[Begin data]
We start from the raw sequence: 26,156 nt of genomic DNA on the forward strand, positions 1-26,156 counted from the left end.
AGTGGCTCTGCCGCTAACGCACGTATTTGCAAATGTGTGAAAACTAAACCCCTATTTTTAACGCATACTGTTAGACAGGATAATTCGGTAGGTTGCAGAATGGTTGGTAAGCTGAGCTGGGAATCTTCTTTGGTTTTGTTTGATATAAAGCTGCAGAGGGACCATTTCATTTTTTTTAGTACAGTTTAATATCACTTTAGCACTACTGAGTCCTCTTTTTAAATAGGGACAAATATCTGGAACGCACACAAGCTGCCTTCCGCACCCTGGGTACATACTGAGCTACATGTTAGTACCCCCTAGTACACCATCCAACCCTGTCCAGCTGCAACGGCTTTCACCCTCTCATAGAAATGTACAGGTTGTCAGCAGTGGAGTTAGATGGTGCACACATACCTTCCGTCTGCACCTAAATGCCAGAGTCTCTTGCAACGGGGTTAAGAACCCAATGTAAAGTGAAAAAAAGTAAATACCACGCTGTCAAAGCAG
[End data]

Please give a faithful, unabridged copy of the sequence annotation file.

We start from the raw sequence: 26,156 nt of genomic DNA on the forward strand, positions 1-26,156 counted from the left end.
AGTGGCTCTGCCGCTAACGCACGTATTTGCAAATGTGTGAAAACTAAACCCCTATTTTTAACGCATACTGTTAGACAGGATAATTCGGTAGGTTGCAGAATGGTTGGTAAGCTGAGCTGGGAATCTTCTTTGGTTTTGTTTGATATAAAGCTGCAGAGGGACCATTTCATTTTTTTTAGTACAGTTTAATATCACTTTAGCACTACTGAGTCCTCTTTTTAAATAGGGACAAATATCTGGAACGCACACAAGCTGCCTTCCGCACCCTGGGTACATACTGAGCTACATGTTAGTACCCCCTAGTACACCATCCAACCCTGTCCAGCTGCAACGGCTTTCACCCTCTCATAGAAATGTACAGGTTGTCAGCAGTGGAGTTAGATGGTGCACACATACCTTCCGTCTGCACCTAAATGCCAGAGTCTCTTGCAACGGGGTTAAGAACCCAATGTAAAGTGAAAAAAAGTAAATACCACGCTGTCAAAGCAG